From the following answer, we note the following:

isotropic space means that all mechanical properties are the same in all directions. Mechanical properties refer to anything you can think of: density, electric charges, force, anything...
Question 1: should also the things we see be the same in every direction ? like if you're seeing a chair in front of you, you must be looking the chair to your right direction. If no, why does the isotropic definition says that density must be the same as well ? doesn't density include "things" ?

Question 2: it's said that in inertial frame, space is isotropic, but I thought isotropic meant around you, you must be looking at the same things, separated by the same distance, same force, anything you can think of. If i am in a train that's moving with constant speed(yep, it's inertial frame), but how is it isotropic since i'm definitely seeing different things in train in every direction. Does the isotropic have different definition when we apply it to the concept of frames ?

gionole said:
Question 1: should also the things we see be the same in every direction ? like if you're seeing a chair in front of you, you must be looking the chair to your right direction. If no, why does the isotropic definition says that density must be the same as well ? doesn't density include "things" ?

Question 2: it's said that in inertial frame, space is isotropic, but I thought isotropic meant around you, you must be looking at the same things, separated by the same distance, same force, anything you can think of. If i am in a train that's moving with constant speed(yep, it's inertial frame), but how is it isotropic since i'm definitely seeing different things in train in every direction. Does the isotropic have different definition when we apply it to the concept of frames ?
You seem to be confusing space itself with things that exist in space. The statements about space being isotropic and homogeneous mean that if you rotate/translate the entire setup (things and observer) he will still make the same observations.

vanhees71
@A.T. The following answer confuses me. It says:

It basically means that all mechanical properties are the same in all directions. Mechanical properties refer to anything you can think of: density, electric charges, anything...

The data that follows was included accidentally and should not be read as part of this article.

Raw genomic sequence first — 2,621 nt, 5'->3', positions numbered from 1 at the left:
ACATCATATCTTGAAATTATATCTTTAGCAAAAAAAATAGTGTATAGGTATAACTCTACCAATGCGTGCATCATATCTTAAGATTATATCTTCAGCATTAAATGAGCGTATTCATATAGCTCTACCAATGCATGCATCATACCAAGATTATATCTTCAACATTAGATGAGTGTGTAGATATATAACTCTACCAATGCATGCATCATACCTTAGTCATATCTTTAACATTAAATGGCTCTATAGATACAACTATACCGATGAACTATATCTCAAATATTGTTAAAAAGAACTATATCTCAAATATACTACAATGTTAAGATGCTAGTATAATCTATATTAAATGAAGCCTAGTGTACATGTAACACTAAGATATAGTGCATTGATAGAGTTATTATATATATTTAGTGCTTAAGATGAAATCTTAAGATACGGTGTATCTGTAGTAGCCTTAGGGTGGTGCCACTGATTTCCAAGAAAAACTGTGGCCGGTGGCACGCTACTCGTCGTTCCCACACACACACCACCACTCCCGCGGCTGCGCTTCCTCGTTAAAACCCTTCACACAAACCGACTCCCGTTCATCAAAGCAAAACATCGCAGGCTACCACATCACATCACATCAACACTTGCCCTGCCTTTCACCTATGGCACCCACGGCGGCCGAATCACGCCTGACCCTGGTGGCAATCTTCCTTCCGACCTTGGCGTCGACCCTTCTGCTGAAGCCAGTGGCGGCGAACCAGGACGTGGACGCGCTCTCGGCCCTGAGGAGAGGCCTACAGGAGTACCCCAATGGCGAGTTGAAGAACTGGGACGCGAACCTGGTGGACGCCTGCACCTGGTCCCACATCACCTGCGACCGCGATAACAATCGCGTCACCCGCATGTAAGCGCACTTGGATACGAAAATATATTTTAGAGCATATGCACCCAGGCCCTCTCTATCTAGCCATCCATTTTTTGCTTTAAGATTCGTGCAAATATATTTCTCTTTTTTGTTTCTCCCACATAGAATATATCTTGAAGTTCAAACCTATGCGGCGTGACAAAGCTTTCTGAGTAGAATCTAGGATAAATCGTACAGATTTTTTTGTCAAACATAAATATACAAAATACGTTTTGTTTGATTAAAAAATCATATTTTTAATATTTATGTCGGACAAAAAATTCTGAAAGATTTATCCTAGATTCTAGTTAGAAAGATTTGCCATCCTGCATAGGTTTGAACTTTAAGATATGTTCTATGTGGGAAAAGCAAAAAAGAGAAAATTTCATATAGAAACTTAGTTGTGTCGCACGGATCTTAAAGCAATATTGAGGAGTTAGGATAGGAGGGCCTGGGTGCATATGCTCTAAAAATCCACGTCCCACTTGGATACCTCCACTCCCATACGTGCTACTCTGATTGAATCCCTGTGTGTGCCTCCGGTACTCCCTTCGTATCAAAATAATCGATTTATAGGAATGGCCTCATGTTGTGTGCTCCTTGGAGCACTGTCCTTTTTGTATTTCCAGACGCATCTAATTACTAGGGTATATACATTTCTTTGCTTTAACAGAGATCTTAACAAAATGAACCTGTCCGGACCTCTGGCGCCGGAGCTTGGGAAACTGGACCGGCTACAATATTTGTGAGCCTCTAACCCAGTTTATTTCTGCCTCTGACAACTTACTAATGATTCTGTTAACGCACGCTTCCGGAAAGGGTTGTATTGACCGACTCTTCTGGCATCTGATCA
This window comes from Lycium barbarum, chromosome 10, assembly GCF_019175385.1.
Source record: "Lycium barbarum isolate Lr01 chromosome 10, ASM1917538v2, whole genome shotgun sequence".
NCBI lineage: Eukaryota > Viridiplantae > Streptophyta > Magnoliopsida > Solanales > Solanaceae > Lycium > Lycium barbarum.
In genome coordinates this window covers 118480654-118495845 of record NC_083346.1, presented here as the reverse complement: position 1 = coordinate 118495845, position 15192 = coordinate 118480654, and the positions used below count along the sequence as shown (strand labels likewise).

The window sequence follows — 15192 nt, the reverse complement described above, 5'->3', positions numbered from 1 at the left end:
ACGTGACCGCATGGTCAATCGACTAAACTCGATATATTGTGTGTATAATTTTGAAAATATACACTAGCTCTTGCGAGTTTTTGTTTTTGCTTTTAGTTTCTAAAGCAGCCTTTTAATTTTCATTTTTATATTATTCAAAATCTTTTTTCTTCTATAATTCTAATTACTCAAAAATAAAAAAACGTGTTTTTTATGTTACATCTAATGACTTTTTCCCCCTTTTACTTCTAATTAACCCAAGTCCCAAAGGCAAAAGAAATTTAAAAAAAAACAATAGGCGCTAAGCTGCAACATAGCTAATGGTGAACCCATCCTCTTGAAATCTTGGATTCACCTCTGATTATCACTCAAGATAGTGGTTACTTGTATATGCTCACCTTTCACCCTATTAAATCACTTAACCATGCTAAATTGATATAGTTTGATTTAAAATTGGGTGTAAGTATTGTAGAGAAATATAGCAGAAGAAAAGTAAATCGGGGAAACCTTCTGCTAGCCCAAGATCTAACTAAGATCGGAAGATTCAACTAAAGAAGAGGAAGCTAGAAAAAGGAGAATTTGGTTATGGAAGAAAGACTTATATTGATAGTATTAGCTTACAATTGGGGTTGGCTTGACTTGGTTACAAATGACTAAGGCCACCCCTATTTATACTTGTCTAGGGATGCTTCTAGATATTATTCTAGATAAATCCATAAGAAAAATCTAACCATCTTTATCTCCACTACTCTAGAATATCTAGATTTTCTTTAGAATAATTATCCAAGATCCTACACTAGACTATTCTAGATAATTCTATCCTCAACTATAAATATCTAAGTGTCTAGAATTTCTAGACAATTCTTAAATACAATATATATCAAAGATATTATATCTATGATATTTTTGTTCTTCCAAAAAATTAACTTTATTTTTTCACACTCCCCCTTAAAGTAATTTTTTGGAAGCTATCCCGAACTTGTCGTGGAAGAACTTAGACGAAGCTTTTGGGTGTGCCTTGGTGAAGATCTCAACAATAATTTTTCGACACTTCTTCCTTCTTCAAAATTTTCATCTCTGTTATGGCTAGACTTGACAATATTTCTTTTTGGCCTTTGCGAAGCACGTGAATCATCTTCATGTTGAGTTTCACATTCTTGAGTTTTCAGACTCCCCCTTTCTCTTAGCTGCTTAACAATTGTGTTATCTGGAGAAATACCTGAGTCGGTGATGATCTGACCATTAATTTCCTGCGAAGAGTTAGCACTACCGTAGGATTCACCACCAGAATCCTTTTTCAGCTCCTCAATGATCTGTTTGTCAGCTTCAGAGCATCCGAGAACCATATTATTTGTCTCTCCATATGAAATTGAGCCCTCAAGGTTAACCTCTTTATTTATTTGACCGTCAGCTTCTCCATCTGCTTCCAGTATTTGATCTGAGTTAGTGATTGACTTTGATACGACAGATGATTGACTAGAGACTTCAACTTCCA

This leads to an easy consequence: if all directions have EXACTLY the same properties: they are indistinguishable. You just cannot tell whether you're looking to the North or to the East. Anywhere you look, you're seeing the same amount of things, separated by the same distance, with exactly the same force, whatever.

Why does it say: "Anywhere you look, you're seeing the same amount of things, separated by the same distance" ?

gionole said:
@A.T. The following answer confuses me. It says:

Why does it say: "Anywhere you look, you're seeing the same amount of things, separated by the same distance" ?
That would be isotropy of matter distribution, which is different than isotropy of space itself. As already said, these terms need context to be meaningful.

vanhees71 and gionole

## What is meant by the isotropy of space?

Isotropy of space means that the properties of space are the same in all directions. In other words, there is no preferred direction in space, and physical laws and phenomena are uniform regardless of the direction in which they are observed.

## Why is the isotropy of space important in physics?

The isotropy of space is a fundamental assumption in many areas of physics, particularly in cosmology and the theory of relativity. It underpins the cosmological principle, which states that the universe is homogeneous and isotropic on large scales, and it ensures that physical laws are consistent and symmetric in all directions, simplifying the formulation of physical theories.

## What evidence supports the isotropy of space?

Evidence for the isotropy of space comes from observations of the cosmic microwave background (CMB) radiation, which is remarkably uniform in all directions. Additionally, large-scale surveys of galaxies show a roughly even distribution of matter in the universe, supporting the idea that space is isotropic on large scales.

## What are some doubts or challenges to the isotropy of space?

Some doubts about the isotropy of space arise from observations of certain anomalies in the CMB, such as the "axis of evil," which suggests a preferred direction. Additionally, some theories in quantum gravity and string theory propose scenarios where space may not be perfectly isotropic at very small scales or in the early universe.

## How do scientists test the isotropy of space?

Scientists test the isotropy of space by analyzing data from astronomical observations, such as the CMB, galaxy distributions, and the polarization of light from distant sources. They look for statistical deviations from uniformity and isotropy, which could indicate underlying anisotropies. Advanced simulations and theoretical models are also used to predict and compare with observational data.